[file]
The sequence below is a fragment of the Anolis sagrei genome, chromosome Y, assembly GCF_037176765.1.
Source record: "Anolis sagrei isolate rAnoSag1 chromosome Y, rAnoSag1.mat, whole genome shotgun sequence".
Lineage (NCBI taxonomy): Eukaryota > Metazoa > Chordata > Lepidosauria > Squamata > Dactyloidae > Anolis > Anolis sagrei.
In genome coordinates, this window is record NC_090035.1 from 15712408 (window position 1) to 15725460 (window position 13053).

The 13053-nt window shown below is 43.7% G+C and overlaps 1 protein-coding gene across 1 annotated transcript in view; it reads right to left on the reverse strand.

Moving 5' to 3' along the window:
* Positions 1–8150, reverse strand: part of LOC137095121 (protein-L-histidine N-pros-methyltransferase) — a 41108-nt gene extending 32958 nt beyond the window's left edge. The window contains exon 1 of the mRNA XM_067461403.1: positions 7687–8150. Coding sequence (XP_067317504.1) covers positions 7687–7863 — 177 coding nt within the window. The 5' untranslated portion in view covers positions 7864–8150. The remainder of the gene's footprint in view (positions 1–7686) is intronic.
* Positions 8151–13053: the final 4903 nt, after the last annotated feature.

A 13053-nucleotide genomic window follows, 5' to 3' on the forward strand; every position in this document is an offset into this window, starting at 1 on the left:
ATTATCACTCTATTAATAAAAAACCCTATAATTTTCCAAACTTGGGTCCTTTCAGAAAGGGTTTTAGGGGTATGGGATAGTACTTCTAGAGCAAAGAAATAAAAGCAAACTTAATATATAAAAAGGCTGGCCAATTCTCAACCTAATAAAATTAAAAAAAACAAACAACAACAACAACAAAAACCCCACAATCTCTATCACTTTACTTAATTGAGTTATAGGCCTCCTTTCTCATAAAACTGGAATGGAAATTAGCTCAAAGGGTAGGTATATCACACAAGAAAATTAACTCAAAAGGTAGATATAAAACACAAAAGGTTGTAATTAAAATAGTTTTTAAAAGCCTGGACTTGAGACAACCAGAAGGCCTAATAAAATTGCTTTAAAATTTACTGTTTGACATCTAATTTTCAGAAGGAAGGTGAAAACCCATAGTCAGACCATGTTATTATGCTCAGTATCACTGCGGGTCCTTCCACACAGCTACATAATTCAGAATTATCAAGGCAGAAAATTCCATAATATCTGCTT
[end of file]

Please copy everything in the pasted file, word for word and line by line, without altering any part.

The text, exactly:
The sequence below is a fragment of the Anolis sagrei genome, chromosome Y, assembly GCF_037176765.1.
Source record: "Anolis sagrei isolate rAnoSag1 chromosome Y, rAnoSag1.mat, whole genome shotgun sequence".
Lineage (NCBI taxonomy): Eukaryota > Metazoa > Chordata > Lepidosauria > Squamata > Dactyloidae > Anolis > Anolis sagrei.
In genome coordinates, this window is record NC_090035.1 from 15712408 (window position 1) to 15725460 (window position 13053).

The 13053-nt window shown below is 43.7% G+C and overlaps 1 protein-coding gene across 1 annotated transcript in view; it reads right to left on the reverse strand.

Moving 5' to 3' along the window:
* Positions 1–8150, reverse strand: part of LOC137095121 (protein-L-histidine N-pros-methyltransferase) — a 41108-nt gene extending 32958 nt beyond the window's left edge. The window contains exon 1 of the mRNA XM_067461403.1: positions 7687–8150. Coding sequence (XP_067317504.1) covers positions 7687–7863 — 177 coding nt within the window. The 5' untranslated portion in view covers positions 7864–8150. The remainder of the gene's footprint in view (positions 1–7686) is intronic.
* Positions 8151–13053: the final 4903 nt, after the last annotated feature.

A 13053-nucleotide genomic window follows, 5' to 3' on the forward strand; every position in this document is an offset into this window, starting at 1 on the left:
ATTATCACTCTATTAATAAAAAACCCTATAATTTTCCAAACTTGGGTCCTTTCAGAAAGGGTTTTAGGGGTATGGGATAGTACTTCTAGAGCAAAGAAATAAAAGCAAACTTAATATATAAAAAGGCTGGCCAATTCTCAACCTAATAAAATTAAAAAAAACAAACAACAACAACAACAAAAACCCCACAATCTCTATCACTTTACTTAATTGAGTTATAGGCCTCCTTTCTCATAAAACTGGAATGGAAATTAGCTCAAAGGGTAGGTATATCACACAAGAAAATTAACTCAAAAGGTAGATATAAAACACAAAAGGTTGTAATTAAAATAGTTTTTAAAAGCCTGGACTTGAGACAACCAGAAGGCCTAATAAAATTGCTTTAAAATTTACTGTTTGACATCTAATTTTCAGAAGGAAGGTGAAAACCCATAGTCAGACCATGTTATTATGCTCAGTATCACTGCGGGTCCTTCCACACAGCTACATAATTCAGAATTATCAAGGCAGAAAATTCCATAATATCTGCTT